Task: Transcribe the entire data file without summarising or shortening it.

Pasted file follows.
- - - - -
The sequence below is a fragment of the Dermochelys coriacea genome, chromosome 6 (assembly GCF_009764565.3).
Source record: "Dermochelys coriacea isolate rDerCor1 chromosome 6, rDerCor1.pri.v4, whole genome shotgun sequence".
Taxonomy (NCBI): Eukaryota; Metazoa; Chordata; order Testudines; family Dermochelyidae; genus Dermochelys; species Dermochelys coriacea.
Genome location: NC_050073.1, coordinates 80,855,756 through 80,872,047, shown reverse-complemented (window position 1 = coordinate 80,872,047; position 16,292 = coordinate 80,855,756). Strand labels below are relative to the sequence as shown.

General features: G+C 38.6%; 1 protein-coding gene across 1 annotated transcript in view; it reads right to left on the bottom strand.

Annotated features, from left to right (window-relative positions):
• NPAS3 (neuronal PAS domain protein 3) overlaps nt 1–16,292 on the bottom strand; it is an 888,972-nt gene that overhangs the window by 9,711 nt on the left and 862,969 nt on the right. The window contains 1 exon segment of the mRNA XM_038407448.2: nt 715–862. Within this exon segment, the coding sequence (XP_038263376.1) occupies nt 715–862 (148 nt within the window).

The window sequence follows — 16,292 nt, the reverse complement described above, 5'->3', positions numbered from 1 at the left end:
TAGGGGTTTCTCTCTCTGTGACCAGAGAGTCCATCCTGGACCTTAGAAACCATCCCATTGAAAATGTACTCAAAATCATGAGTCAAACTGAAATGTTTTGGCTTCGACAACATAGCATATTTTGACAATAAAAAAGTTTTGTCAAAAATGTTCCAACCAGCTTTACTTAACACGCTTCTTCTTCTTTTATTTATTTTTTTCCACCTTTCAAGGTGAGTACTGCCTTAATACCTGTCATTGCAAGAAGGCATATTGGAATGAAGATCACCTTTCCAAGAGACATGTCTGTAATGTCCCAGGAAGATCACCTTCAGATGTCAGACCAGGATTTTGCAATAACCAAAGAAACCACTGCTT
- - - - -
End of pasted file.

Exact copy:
The sequence below is a fragment of the Dermochelys coriacea genome, chromosome 6 (assembly GCF_009764565.3).
Source record: "Dermochelys coriacea isolate rDerCor1 chromosome 6, rDerCor1.pri.v4, whole genome shotgun sequence".
Taxonomy (NCBI): Eukaryota; Metazoa; Chordata; order Testudines; family Dermochelyidae; genus Dermochelys; species Dermochelys coriacea.
Genome location: NC_050073.1, coordinates 80,855,756 through 80,872,047, shown reverse-complemented (window position 1 = coordinate 80,872,047; position 16,292 = coordinate 80,855,756). Strand labels below are relative to the sequence as shown.

General features: G+C 38.6%; 1 protein-coding gene across 1 annotated transcript in view; it reads right to left on the bottom strand.

Annotated features, from left to right (window-relative positions):
• NPAS3 (neuronal PAS domain protein 3) overlaps nt 1–16,292 on the bottom strand; it is an 888,972-nt gene that overhangs the window by 9,711 nt on the left and 862,969 nt on the right. The window contains 1 exon segment of the mRNA XM_038407448.2: nt 715–862. Within this exon segment, the coding sequence (XP_038263376.1) occupies nt 715–862 (148 nt within the window).

The window sequence follows — 16,292 nt, the reverse complement described above, 5'->3', positions numbered from 1 at the left end:
TAGGGGTTTCTCTCTCTGTGACCAGAGAGTCCATCCTGGACCTTAGAAACCATCCCATTGAAAATGTACTCAAAATCATGAGTCAAACTGAAATGTTTTGGCTTCGACAACATAGCATATTTTGACAATAAAAAAGTTTTGTCAAAAATGTTCCAACCAGCTTTACTTAACACGCTTCTTCTTCTTTTATTTATTTTTTTCCACCTTTCAAGGTGAGTACTGCCTTAATACCTGTCATTGCAAGAAGGCATATTGGAATGAAGATCACCTTTCCAAGAGACATGTCTGTAATGTCCCAGGAAGATCACCTTCAGATGTCAGACCAGGATTTTGCAATAACCAAAGAAACCACTGCTT